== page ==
What Does Your Identity Entitle You To?

August 18, 2022 Updated: August 18, 2022


Humans are an imaginative species. Our minds are not limited to the bounds of reality or even lived experience. Rather, we can imagine all kinds of wonderful things that may not exist or may not exist for us as individuals. Science fiction is an exercise of our imaginations, as is alternative history.

A normal part of growing up is imagining ourselves in different forms. It’s common for children to imagine that they’re moms with baby dolls, cowboys with play firearms, hostesses offering tea and cookies, soldiers fighting off the enemy, princesses glorified by courtiers, and race drivers in make-believe vehicles. This imitation of adult activities is a normal part of growing and maturing. It’s necessary for the development of the brain. These imitations are treated as play by adults.

As we grow and begin to engage with the world beyond our immediate family, we take part in activities that define who we are, and some take those activities to heart. We might identify strongly as a pupil and then student, with reading, with mathematics, with foreign languages. In higher education, we select what subject we major in, which at that time defines us to a degree, and we take that to heart to a greater or lesser degree. We may identify strongly with a residential fraternity, with a particular university, with a sport or an artistic activity. Once dating, some identify with their success in attracting and holding partners. From there, after entering the working world, we have an occupation, perhaps a profession, with which we identify to a greater or lesser extent. Every person has many aspects that define him or her and provide a basis for multiple identities that make a substantial part of him or her.

But identifying with an occupation or profession doesn’t make you a legitimate member. In order to be a doctor, lawyer, police officer, firefighter, dentist, special forces soldier, or professor, individuals must qualify through education, training, and recognition by the relevant authorities. To identify with a role for which you are not qualified, if you try to act according to that role, is forbidden. It’s a felony to impersonate a professional or civic official, and substantial punishment can follow those who are caught pretending to be what they are not.

Individuals impersonating police have done so for centuries and in many countries around the world. In recent times, wearing a police uniform is one method, while driving a car with unauthorized police markings and equipment is another. In Nova Scotia, a young man with no criminal history was driving a car outfitted as a police car, and, after reports from citizens, was arrested by the police. This incident followed a tragic one, also in Nova Scotia, in which Gabriel Wortman, dressed as an RCMP officer and driving a replica of a police car, shot and killed 22 people.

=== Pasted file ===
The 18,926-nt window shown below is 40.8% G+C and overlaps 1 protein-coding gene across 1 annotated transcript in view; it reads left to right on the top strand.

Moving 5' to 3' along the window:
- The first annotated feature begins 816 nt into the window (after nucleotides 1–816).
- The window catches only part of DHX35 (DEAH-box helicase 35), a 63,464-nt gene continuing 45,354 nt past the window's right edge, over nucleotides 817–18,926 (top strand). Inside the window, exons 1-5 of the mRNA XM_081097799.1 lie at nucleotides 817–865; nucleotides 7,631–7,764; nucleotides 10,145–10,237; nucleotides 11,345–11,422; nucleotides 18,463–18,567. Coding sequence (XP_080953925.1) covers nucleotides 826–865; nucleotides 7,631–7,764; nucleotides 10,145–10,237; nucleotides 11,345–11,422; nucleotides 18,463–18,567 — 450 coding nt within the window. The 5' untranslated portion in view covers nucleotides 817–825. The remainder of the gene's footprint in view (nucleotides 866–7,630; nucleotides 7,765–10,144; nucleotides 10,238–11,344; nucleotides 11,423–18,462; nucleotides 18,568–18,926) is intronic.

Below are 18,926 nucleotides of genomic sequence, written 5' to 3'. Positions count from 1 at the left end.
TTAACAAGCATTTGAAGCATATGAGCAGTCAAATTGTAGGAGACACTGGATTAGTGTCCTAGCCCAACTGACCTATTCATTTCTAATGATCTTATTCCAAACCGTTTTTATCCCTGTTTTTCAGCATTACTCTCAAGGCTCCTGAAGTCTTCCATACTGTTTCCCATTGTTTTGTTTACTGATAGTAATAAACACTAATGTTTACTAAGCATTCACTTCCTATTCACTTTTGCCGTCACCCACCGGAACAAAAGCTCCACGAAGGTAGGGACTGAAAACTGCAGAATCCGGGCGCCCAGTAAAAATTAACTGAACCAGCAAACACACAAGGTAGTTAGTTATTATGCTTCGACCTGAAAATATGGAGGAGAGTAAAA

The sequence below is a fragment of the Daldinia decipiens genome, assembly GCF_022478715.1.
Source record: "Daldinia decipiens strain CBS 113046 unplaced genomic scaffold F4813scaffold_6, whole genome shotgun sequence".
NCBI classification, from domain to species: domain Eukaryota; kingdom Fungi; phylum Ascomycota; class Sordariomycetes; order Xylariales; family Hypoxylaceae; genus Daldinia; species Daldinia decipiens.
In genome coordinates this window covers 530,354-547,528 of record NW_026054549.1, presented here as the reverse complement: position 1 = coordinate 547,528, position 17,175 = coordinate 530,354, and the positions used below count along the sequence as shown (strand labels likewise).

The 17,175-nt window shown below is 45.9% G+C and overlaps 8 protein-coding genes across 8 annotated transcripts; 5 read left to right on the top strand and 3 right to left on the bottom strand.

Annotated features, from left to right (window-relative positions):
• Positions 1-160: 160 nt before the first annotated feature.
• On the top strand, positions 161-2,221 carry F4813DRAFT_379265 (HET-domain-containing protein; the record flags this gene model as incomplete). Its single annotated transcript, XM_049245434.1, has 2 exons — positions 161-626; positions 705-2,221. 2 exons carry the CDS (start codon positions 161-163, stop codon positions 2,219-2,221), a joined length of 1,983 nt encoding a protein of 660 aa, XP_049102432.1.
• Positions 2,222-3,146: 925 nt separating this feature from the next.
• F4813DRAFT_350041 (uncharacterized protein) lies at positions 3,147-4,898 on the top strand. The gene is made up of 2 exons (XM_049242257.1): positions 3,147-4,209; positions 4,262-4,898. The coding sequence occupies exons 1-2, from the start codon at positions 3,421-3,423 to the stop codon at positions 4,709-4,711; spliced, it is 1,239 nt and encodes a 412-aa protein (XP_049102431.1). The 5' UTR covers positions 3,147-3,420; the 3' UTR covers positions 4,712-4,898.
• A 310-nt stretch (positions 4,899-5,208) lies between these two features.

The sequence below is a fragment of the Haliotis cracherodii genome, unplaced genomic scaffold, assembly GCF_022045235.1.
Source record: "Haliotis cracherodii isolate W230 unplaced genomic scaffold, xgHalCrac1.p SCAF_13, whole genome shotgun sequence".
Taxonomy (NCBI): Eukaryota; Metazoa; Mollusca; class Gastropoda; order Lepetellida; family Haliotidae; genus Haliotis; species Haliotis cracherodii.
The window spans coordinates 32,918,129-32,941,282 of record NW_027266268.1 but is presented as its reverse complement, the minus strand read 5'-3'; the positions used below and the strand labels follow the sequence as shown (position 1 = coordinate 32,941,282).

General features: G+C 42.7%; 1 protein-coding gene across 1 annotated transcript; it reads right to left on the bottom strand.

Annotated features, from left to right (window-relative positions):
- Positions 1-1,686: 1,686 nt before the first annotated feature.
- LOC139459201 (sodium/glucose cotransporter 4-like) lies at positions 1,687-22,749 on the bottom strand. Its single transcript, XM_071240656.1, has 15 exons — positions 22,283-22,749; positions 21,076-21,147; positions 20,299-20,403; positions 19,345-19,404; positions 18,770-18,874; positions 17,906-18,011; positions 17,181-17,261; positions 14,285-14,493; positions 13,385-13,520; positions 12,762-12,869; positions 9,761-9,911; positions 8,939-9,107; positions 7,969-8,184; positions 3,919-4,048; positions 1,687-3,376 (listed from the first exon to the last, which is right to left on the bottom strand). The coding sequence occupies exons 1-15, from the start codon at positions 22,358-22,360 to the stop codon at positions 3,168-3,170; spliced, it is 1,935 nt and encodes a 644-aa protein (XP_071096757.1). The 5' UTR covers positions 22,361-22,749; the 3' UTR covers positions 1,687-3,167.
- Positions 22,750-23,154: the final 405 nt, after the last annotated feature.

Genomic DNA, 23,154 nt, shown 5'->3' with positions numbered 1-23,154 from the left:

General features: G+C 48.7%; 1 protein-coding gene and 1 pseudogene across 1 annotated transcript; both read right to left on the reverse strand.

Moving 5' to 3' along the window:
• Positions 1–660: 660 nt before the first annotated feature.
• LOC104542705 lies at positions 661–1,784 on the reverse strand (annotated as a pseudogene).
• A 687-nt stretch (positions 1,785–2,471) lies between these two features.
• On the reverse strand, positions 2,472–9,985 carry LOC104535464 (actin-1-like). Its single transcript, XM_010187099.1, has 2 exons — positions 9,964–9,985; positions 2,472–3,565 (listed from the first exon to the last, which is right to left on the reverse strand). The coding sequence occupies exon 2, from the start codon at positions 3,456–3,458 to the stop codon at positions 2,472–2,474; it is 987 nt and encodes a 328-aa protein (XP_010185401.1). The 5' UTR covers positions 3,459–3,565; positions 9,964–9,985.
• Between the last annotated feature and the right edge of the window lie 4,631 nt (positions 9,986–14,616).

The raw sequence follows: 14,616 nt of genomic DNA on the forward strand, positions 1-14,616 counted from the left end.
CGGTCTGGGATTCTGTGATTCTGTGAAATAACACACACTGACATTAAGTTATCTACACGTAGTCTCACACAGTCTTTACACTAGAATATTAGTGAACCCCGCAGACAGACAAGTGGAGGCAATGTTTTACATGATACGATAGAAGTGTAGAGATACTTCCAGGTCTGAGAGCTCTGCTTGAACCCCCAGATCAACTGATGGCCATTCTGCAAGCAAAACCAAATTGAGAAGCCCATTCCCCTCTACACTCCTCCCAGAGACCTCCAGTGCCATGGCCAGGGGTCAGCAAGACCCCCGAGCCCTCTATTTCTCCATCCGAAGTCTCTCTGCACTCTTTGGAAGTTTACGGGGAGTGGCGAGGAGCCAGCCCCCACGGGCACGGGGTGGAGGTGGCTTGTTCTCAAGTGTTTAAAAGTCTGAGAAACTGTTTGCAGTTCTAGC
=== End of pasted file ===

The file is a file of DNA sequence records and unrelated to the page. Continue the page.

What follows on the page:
Masquerading as a doctor is a popular form of impersonation. For example, according to the CBC, “Fraud investigators say Sorrel Joseph-McCumber assumed the identity of Gina Joseph, a medical resident from London, Ont., and set up a family practice in Ottawa …. [She] was charged with personation and uttering a forged document, and then released. Each charge carries a maximum 10-year sentence.”

Impersonating a lawyer is also common. According to The Canadian Press, “Police in Barrie, Ont., say a 31-year-old Toronto man, accused of orchestrating an elaborate ruse to dupe people into believing he was a lawyer, is facing charges. … [T]he man is charged with fraud over $5,000, fraud under $5,000, two counts of uttering forged documents and uttering threats.”

Not all forms of impersonation, or identifying as something you are not, are illegal. There are many cases of people identifying as a member of another race, trying to “pass” as a member, for which there are no legal implications. A noteworthy example is U.S. Sen. Elizabeth Warren’s claim that she was a Native American, a claim unsupported by a DNA test that showed negligible native ancestry. What part this claim played in her climb to the heights of the academic world as a professor at Harvard is uncertain, although other applicants for those positions might wonder if the competition had been fair.

What is not uncertain is that Native Americans were not amused by Warren’s claim. According to snopes.com, “Cherokee Nation Secretary of State Chuck Hoskin Jr. strongly criticized Warren’s actions, writing in a statement that ‘Using a DNA test to lay claim to any connection to the Cherokee Nation or any tribal nation, even vaguely, is inappropriate and wrong. It makes a mockery out of DNA tests and its legitimate uses while also dishonoring legitimate tribal governments and their citizens, whose ancestors are well documented and whose heritage is proven. Senator Warren is undermining tribal interests with her continued claims of tribal heritage.’”